Aberdeen Retail Summit Revisits Familiar Topics
NEW YORK — Approximately 60 marketers and media members sat around circular tables in an exceedingly large conference room at the Westin Hotel in Times Square during Day Two of the recent Aberdeen Group Retail Summit 2010. Unsurprisingly, mobile marketing, social media, and customercentricity were the topics of discussion during the opening keynotes delivered by executives from Chico's FAS and Wet Seal. Despite the familiar material, both speakers offered interesting examples of how getting to know customers and then engaging them with relevant marketing is a perfect recipe for success.
Jeff Jones, chief operating officer of women's clothing and accessories retailer Chico's, spoke about what he called the three essential P's of retailing: product, programs, and people. Jones spoke little about product and people but offered a great deal of information on how Chico's used its CRM program to improve sales.
In an attempt to make the 25-year-old brand more customer-friendly Jones tried to have SAP tools installed. The installation failed twice. Finally, after a $7 million investment, the company was able to get a combination of SAP and JDA software running.
The brand was able to retool their contact center and order process for e-commerce. Chico's found that 75 percent of its sales came from the top 25 percent of its customers. The next 25 percent of its customers accounted for fewer than 20 percent of its sales.
"In Chico's, a one-time shopper occurred about 34 percent of the time," said Jones. "We discovered that the top 10 percent customer spent more than five times than the average customer. Lose one of those top customers and it's priceless."
In order to lure and keep leads Chico's spends roughly $60 million in marketing and $30 million in direct mailing annually.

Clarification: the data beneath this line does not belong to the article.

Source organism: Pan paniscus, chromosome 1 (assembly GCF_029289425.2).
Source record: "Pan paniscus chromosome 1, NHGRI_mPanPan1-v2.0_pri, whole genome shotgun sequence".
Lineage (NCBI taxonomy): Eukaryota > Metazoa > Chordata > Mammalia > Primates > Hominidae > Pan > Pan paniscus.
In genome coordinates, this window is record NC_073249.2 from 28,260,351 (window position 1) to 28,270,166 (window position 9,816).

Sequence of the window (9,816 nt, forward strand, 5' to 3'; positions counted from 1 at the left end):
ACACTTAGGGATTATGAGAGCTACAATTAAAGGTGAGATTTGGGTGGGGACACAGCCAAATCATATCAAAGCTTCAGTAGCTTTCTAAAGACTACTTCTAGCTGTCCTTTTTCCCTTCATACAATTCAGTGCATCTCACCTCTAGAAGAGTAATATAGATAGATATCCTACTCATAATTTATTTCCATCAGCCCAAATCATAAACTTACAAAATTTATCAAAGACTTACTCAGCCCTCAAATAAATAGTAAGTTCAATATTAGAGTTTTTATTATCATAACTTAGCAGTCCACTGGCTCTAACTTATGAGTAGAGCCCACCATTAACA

Jones also found that the demographic of Chico's top customers was exactly the same as the bottom customers - female baby-boomers. This realization meant that demographic data, typically the most important information in determining who to market to and how to market to them, was useless. Instead of trying to reanalyze on a macro level Chico's decided to profile the top ten percent of customers for each of its 1,074 stores.
Some of the company's findings included:
- In certain locations Chico's customers were more affluent and spent more for clothing. This allowed the company to establish a higher aspiration price point;
- Some store price points were too high and needed to be lowered; and
- Chico's missed $50 million dollars worth of sales because they didn't understand the variations in customer sizing from store to store.
The company sent personalized mailings to high frequency customers and called lapsed customers. Sales for the White House boutique brand increased 40 percent. In 18 months Chico's achieveda 100 percent increase in first quarter earnings.
Jon Kubo, Chief Information Officer at North Carolina-based women's apparel retailer Wet Seal, offered an insightful examination of mobile marketing until he was interrupted by Aberdeen staffers because of time constraints.
Capitalizing on social marketing, Wet Seal created an online fashion community, which allowed shoppers to create outfits, tag favorite clothing, and share information with friends. This community generates 20 percent of the company's e-commerce sales. To date, 500,000 outfits have been created.
Kubo predicted that Facebook would continue to add users, unlike MySpace and Twitter whose numbers have both flattened recently. Using Apple as an example, he referenced the increasing rapidity with which mobile devices have been purchased as evidence of where the market is heading.
- It took two years for Apple to sell 1 million iPods;
- 74 days to sell 1 million iPhones; and
- 28 days to sell 1 million iPads.
Because people spend half the time browsing on mobile Web sites than they do on desktop Web sites, Wet Seal has three key mobile campaigns:
- Real-time offers; and
- In-store coupons.
Since launching its Facebook fan page, Wet Seal has acquired approximately 380,000 fans, the 33rd highest total for a retailer on the social network. 33rd may not sound all that glamorous, but for a company that operates only 501 stores it's pretty impressive, especially considering that Banana Republic, which has roughly the same number of stores, has only slightly more than 116,000 fans.
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